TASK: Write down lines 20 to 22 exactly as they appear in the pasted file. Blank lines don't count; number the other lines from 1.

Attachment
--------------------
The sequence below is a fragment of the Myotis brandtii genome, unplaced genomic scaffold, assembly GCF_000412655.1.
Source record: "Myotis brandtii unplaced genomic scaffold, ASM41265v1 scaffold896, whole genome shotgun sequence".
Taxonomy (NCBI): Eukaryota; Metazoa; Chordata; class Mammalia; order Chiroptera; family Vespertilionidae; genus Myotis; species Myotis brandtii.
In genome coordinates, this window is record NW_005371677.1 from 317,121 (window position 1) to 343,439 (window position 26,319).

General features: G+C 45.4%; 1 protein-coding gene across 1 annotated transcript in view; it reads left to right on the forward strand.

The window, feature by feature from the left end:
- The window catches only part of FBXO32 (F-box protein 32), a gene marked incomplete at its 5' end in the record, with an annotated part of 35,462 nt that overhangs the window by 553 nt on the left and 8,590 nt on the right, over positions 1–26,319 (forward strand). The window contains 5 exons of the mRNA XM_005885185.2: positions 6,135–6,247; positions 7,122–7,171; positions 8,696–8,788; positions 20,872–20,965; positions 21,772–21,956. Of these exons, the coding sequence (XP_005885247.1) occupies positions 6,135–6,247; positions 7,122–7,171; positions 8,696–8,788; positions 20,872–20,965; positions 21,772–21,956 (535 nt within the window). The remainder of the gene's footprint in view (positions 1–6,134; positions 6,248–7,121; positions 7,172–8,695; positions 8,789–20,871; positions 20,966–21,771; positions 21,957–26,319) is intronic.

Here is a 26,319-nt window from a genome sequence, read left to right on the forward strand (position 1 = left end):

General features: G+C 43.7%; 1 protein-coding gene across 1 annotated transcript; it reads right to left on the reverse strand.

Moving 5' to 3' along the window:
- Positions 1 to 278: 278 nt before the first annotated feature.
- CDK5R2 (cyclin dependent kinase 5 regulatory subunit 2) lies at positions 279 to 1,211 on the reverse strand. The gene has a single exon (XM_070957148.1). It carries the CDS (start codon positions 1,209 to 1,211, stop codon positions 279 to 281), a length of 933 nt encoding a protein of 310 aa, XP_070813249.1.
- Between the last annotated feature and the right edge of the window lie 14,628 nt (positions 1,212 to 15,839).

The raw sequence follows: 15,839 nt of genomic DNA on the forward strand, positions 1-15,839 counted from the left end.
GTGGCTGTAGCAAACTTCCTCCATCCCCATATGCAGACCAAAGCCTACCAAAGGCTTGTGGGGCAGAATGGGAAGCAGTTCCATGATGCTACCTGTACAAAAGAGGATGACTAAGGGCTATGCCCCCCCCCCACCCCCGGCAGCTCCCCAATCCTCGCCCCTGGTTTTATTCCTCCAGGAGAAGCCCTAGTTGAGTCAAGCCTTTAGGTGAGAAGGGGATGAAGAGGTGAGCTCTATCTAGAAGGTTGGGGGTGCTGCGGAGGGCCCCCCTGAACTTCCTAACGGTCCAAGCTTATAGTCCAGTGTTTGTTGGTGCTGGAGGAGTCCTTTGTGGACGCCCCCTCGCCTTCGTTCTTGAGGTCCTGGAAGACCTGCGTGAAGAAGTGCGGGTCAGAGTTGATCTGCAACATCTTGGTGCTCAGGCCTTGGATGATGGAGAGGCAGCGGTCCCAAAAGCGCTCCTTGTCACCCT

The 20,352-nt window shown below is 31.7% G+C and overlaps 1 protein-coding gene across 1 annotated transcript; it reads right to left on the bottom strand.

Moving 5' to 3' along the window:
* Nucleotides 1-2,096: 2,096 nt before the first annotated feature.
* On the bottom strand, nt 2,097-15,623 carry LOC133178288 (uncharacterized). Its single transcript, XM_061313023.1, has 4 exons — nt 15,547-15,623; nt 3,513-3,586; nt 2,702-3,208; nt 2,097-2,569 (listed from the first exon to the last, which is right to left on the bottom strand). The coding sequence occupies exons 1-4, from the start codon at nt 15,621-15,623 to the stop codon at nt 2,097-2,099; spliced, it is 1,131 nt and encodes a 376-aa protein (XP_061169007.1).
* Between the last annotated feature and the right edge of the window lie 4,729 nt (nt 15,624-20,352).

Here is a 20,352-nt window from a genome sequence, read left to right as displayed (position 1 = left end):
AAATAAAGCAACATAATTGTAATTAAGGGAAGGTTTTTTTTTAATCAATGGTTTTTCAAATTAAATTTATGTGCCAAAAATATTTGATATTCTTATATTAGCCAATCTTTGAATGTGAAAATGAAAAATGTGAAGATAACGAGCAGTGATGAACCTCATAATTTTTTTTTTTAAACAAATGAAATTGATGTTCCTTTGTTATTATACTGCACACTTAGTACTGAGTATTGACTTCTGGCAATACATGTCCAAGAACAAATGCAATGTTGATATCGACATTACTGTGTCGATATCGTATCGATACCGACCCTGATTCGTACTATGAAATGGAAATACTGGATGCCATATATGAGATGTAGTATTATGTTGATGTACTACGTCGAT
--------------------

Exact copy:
* Between the last annotated feature and the right edge of the window lie 4,729 nt (nt 15,624-20,352).

Here is a 20,352-nt window from a genome sequence, read left to right as displayed (position 1 = left end):
AAATAAAGCAACATAATTGTAATTAAGGGAAGGTTTTTTTTTAATCAATGGTTTTTCAAATTAAATTTATGTGCCAAAAATATTTGATATTCTTATATTAGCCAATCTTTGAATGTGAAAATGAAAAATGTGAAGATAACGAGCAGTGATGAACCTCATAATTTTTTTTTTTAAACAAATGAAATTGATGTTCCTTTGTTATTATACTGCACACTTAGTACTGAGTATTGACTTCTGGCAATACATGTCCAAGAACAAATGCAATGTTGATATCGACATTACTGTGTCGATATCGTATCGATACCGACCCTGATTCGTACTATGAAATGGAAATACTGGATGCCATATATGAGATGTAGTATTATGTTGATGTACTACGTCGAT